How to be a Precious Snowflake

Every few months, one of my much more successful friends will get frustrated by my apparent lack of aggressive hustle in service of my own work, and declare that I could be 10x better known and make 10x as much money if only I did x. The unstated assumption is that I am perversely being a precious snowflake by not doing x.


Every few weeks, I also have a different kind of conversation, usually sparked by a particularly poignant email from a youngish reader who has been persuaded by something I wrote to “go sociopath” (a la Butters going Professor Chaos). Typically, my new best friend will express a desire (and seek my help) to pursue some creative mission of personal, soul-enriching significance, without getting eaten alive by some species of shark in their waters. These emails often strike me as precious (as in snowflake, as well as in every other sense of the term).

We need a term for an anti-snowflake. I propose clod. 


If you view someone as a precious snowflake, they necessarily view you as a clod. This post is about the clod-snowflake dynamic.  All culture arises out of it.


Even the most hardened sociopath, in the most viciously Darwinian of domains (like say a Wall Street trader, or an academic studying “critical theory”), has a self-image with a precious-snowflake aspect to it.

This is the part of you that you see most clearly when you stare into a mirror. You see yourself as you were when you were a child. You don’t notice the extra chins and jowls that come with age, or the extra padding in the wrong places. You don’t notice the stray gray hairs, the tiredness in the eyes, or the wrinkles.

You stare into the mirror, and the face of the child you once were stares back, through the worn shell of the adult. You might even strike a pose or make an expression that exaggerates the illusion. The child is not idealized or romanticized, however. It is the real past-you, whether you were the resentful and angry kind of kid, or the happy-go-lucky kind.

It takes conscious effort to snap back to reality and see and feel yourself as you are now. This is why it is particularly jarring to watch video footage of yourself. Unlike the image in the mirror, the person on the video playback screen is not a puppet you can control. Video playback breaks the illusion of being the child within, because it is footage of you at a different time, performing adulthood without the child on display, or active in awareness.

So you think, do I really look and sound like that? Or if you’re in a more maudlin mood, is this who I’ve become?

It’s not just in-head acoustics versus how you are heard, or the posture you feel versus the posture you strike. It’s the fact that the person out there, performing, is not the person you feel when you look inside. There is something it is like to be you, on the inside, and it is not that person out there.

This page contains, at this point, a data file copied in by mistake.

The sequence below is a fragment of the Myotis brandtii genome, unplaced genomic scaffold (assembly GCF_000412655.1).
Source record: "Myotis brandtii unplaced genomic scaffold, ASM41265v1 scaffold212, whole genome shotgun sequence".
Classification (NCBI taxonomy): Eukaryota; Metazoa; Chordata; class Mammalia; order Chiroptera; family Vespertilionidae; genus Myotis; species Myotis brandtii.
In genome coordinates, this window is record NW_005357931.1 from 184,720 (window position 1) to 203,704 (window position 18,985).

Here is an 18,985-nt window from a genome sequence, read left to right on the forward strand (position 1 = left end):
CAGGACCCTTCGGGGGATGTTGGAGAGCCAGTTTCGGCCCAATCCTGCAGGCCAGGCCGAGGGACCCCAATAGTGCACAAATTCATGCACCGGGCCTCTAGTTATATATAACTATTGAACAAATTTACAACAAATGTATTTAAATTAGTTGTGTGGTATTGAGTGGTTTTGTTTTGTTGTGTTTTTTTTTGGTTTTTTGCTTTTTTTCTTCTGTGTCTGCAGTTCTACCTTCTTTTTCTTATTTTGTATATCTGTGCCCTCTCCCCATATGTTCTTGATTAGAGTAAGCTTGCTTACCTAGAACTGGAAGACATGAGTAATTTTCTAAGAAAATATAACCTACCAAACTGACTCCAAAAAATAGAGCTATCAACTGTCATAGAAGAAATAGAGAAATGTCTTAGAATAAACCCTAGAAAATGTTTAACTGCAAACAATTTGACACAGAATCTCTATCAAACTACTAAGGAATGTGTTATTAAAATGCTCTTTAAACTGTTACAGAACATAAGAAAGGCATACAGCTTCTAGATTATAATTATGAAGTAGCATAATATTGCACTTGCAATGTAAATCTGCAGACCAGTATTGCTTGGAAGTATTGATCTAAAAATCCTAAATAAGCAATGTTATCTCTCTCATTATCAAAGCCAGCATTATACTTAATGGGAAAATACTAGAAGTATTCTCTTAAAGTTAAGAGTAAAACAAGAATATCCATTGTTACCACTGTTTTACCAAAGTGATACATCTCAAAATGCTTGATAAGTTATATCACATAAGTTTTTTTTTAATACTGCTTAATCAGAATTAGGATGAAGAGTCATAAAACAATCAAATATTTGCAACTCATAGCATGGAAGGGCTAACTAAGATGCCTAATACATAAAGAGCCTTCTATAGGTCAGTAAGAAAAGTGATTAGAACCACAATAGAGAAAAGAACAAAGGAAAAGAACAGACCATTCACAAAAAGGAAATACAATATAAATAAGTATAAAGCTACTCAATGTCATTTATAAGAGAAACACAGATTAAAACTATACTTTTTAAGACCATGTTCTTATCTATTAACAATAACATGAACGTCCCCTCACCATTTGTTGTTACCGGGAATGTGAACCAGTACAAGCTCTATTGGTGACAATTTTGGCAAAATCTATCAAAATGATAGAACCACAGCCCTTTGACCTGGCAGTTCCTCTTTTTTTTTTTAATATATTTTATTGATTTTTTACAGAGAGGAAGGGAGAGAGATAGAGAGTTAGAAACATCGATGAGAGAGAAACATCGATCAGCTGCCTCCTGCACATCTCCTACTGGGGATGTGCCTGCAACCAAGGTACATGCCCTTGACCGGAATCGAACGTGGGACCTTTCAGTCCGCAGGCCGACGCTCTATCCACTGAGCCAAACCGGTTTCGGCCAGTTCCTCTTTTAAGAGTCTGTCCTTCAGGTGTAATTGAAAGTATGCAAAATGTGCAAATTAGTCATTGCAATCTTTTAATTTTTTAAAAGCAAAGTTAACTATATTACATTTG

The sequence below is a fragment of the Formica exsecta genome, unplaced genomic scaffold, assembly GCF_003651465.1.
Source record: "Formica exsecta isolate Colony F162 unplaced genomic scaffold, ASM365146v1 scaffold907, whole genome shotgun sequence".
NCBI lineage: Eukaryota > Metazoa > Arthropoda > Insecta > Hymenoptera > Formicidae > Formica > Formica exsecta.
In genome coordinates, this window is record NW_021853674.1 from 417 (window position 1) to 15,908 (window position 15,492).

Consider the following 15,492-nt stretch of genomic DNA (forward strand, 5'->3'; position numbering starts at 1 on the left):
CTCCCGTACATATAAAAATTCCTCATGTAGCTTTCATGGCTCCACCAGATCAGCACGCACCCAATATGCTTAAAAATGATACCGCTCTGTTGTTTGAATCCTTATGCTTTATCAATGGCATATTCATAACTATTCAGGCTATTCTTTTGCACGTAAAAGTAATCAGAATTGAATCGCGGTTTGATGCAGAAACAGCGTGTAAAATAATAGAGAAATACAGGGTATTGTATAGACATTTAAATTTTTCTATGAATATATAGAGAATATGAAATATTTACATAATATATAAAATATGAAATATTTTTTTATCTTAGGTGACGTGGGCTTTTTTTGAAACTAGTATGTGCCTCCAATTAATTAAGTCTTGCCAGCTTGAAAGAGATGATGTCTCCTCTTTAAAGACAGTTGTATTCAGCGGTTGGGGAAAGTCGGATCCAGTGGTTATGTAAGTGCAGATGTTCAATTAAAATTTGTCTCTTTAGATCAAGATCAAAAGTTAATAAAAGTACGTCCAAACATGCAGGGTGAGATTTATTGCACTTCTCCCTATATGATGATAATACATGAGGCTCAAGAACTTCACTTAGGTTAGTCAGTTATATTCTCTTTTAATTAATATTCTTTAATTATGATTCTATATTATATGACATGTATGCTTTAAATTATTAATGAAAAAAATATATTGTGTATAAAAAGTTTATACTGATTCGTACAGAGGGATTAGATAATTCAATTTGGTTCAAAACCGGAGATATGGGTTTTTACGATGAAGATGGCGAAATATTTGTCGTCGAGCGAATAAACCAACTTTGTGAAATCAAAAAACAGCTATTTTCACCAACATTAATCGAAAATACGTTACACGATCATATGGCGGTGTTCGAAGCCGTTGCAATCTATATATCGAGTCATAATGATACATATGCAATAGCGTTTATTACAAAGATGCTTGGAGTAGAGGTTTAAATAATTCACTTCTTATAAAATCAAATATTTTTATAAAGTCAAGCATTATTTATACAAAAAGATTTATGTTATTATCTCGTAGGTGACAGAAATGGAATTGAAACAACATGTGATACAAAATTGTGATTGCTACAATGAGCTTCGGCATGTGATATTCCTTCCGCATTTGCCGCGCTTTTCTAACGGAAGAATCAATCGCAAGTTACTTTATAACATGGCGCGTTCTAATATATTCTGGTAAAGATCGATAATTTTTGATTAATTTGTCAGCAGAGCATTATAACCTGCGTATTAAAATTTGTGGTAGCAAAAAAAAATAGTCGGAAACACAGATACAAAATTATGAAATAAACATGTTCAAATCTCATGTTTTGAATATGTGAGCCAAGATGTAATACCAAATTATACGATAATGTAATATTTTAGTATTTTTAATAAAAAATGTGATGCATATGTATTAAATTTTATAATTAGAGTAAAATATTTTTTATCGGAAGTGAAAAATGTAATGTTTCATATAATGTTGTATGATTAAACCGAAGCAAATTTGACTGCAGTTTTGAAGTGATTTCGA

This child — a sort of Freudian id++ — embodies the precious snowflake.

It must be killed periodically if you are to keep on living.

It will almost always come back to life, so it must be killed every few years, as it steadily regains strength. So long as you do this with disciplined regularity, the precious snowflake part of you will remain a valuable part of your psyche, but never in control. But if you let it grow unchecked, it will consume the rest of you, driving you to clueless, self-absorbed, uncreative narcissism.  

The precious snowflake child you see in the mirror is at once something that needs protection and nurturing, and a monster that needs periodic killing. Precious as in a spark of generativity worth preserving and precious as in charming innocence gives way to something that is pure precious as in snowflake. A mean-spirited, demanding entity whose first instinct is a self-indulgent, entitled grasping at life.

As with the Narcissus of mythology, it is the very act of regarding yourself in a mirror, and controlling what you do to reinforce the illusion of the child looking back, that feeds the cancer.

What keeps the snowflake in check is the act of creating in the external world. If staring in a mirror strengthens and feeds the snowflake’s larger-than-life identity, the act of external creation dissolves it.


When you see someone as a precious snowflake, you are essentially seeing someone whose inner child is stronger, relatively speaking, than your own. Someone who needs you to “be the adult” in the relationship, at least for a while.

Yeah, I am using the phrase inner child. Screw you.

Marriages often function via partners taking turns being the adult. Marriages often fail when one partner always has to be the adult. Any relationship with a clod-snowflake dynamic to it has marriage-like elements to it. But that’s a story for another day.